Image Mosaic


An image is in fact a matrix with known coordinates of the lower left and upper right point.  Once a raw image, a matrix, is rectified, it becomes an image, because its spatial location on the earth is known.  

Please also be advised that any matrix can be an image as long as the two coordinates of corner points are specified.  They may not necessarily relate to a real ground coordinate system.

Noobeed can read binary image, TIF format, and BMP format.  For example:

                  ->A = Image_uch()


Once an image is loaded, you can examine any pixel in the image, for example

                  ->print A(0,0)           


This is the value of the first row and the first column of the image.  You can alter the pixel value of any pixel right in front of your eye, for example.

                  ->A(0,0) = 50

Now the very same pixel has a value of 50.  Not many numbers of software provide this kind of primitive, but essential, operation like this.  To save an image, Noobeed can write a binary, TIF and BMP format.  For example


Also, Noobeed has its own format, just type


Noobeed will write two file, one is "scene2.raw", the raw binary data file, and "scene2.txt", the associated document file.  The beauty of the document file is that it is an ASCII file, and the user can view it and modify information on it, e.g. change coordinates of corner points, ellipsoid parameters etc.

Null data

An image can have a null data in it, and most of the times, null data are background.  It happens so since an image, once rectified, will not always completely align in a rectangle area.  The following is an image which has a null data of 255.  The original image is a rectified photo, with a size of 3084 x 3162 pixel.



Now what is the mean of brightness value the image, without taking into consideration the null data, here 255, the mean would be 183.  However, if null data are taken care of, the mean value is 145.  Here is how Noodbeed handles the null data.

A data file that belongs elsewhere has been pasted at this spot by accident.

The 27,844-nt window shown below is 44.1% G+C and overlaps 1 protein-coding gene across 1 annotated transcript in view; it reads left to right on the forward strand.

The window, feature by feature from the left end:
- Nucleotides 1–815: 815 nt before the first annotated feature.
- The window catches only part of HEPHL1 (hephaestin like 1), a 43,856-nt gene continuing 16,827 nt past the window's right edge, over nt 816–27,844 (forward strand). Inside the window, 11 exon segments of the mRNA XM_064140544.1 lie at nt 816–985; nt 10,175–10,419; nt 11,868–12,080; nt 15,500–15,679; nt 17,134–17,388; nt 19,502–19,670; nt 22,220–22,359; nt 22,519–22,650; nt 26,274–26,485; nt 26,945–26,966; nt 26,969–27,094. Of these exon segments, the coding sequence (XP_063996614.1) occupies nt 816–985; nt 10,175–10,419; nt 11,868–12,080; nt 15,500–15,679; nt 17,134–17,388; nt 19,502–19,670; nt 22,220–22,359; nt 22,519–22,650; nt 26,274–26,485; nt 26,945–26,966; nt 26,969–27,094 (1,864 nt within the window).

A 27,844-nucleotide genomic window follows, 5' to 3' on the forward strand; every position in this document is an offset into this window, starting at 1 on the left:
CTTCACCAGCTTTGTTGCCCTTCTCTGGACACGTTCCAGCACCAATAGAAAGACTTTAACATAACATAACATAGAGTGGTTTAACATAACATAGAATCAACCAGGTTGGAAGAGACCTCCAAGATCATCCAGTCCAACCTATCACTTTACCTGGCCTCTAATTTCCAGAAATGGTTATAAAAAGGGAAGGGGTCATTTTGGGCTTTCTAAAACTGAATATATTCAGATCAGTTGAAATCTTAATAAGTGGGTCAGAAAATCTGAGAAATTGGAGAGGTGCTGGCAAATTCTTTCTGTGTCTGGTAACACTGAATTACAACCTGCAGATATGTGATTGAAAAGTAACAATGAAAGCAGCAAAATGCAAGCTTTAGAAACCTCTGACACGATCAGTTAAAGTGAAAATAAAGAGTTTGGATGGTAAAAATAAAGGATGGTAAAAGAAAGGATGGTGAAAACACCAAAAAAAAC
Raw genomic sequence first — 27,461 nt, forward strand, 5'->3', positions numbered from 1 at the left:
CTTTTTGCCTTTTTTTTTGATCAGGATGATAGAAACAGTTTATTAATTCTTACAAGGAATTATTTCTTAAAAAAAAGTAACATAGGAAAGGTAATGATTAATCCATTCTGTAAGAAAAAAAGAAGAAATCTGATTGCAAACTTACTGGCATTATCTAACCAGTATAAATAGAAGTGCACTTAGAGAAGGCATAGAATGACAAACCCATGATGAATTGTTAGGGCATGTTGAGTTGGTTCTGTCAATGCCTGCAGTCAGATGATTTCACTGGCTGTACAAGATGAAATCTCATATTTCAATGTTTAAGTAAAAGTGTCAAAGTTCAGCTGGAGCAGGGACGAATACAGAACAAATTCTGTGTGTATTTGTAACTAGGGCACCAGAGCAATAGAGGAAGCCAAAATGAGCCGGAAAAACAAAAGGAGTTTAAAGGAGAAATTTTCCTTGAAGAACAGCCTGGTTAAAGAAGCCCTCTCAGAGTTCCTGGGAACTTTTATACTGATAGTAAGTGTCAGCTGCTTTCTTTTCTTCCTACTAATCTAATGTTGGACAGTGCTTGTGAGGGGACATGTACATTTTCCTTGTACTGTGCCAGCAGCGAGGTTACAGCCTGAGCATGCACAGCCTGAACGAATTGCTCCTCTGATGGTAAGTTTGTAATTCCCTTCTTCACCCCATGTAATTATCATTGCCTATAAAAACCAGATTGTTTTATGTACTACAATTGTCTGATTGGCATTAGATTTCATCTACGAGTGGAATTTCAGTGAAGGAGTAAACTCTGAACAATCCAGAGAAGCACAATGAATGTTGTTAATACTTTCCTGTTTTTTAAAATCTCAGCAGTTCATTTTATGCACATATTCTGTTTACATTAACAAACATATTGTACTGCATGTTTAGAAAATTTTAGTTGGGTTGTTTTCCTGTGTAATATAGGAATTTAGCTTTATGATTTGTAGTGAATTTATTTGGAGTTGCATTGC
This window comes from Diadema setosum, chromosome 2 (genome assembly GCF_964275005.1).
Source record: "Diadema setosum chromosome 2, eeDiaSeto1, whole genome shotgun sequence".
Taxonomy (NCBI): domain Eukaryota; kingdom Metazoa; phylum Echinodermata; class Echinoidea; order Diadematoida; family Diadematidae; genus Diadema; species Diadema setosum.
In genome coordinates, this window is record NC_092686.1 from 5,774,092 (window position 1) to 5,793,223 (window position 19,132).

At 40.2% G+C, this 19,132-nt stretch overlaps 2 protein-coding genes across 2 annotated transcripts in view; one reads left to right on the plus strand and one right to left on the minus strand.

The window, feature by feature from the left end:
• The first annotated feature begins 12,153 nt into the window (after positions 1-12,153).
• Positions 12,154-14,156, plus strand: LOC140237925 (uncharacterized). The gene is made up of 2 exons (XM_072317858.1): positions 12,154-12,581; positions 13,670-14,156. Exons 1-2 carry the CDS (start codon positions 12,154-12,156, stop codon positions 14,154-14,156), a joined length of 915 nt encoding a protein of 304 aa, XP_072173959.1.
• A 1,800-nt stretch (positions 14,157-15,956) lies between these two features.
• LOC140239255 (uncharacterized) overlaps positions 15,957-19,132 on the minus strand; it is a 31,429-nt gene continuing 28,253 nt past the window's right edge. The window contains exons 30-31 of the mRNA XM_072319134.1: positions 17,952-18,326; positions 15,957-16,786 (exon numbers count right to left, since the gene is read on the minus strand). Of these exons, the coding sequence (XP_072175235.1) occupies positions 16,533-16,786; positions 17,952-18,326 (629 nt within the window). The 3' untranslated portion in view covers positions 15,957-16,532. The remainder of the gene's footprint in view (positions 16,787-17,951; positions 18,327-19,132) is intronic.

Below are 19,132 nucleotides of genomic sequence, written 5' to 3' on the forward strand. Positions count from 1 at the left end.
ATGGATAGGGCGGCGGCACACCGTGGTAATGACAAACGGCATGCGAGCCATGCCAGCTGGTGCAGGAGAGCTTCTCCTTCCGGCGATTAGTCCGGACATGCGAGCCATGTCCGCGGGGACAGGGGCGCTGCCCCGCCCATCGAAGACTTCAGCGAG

->A = Image_uch()






                  -> A.flag_null() = 0



You can change the value of null data and turn on and off the flag at your will.

The concept of null data is used in several other function, for example in image overlaying.  Here there are two rectified images, and they are supposed to overlay on top of each other, according to it geo-reference coordinates of course.

                  ->A = Image_uch()


                  ->B = Image_uch()


                  ->C = A.union(B)      

This gives a blank image big enough to cover A and B.  Now we want to overlay image A and B on the blank image C. 

                  ->C = C.overlay(A)

                  ->C = C.overlay(B)

Since A and B have their flag null turn on, the result C is fine and look like this.




However, without the null data concept, which we can try by turning off the flag null of A and B, by statements A.flag_null() = 0 and B.flag_null() = 0, the result will be like this.





Feathering is to blend two images so that the edge lines of the two images are not shown up strongly.  It is utillized a lot in mosaic making in which a number of rectified image are overlaid on top of each other.  Suppose that the two rectified images are to make a mosaic, and we are not happy with the result from a simple overlay.  Here is the way to use "feathering".

                  ->A = Image_uch()


                  ->B = Image_uch()


                  ->C = A.feather(B, 200)

As you can see, to make a mosaic is just one statement away.  The value 200 of the second argument is the desired resolution of the result image.  It comes from the resolution of the original rectified image, 200 meters.  For more detail of the function, see the function section.  Here is the result.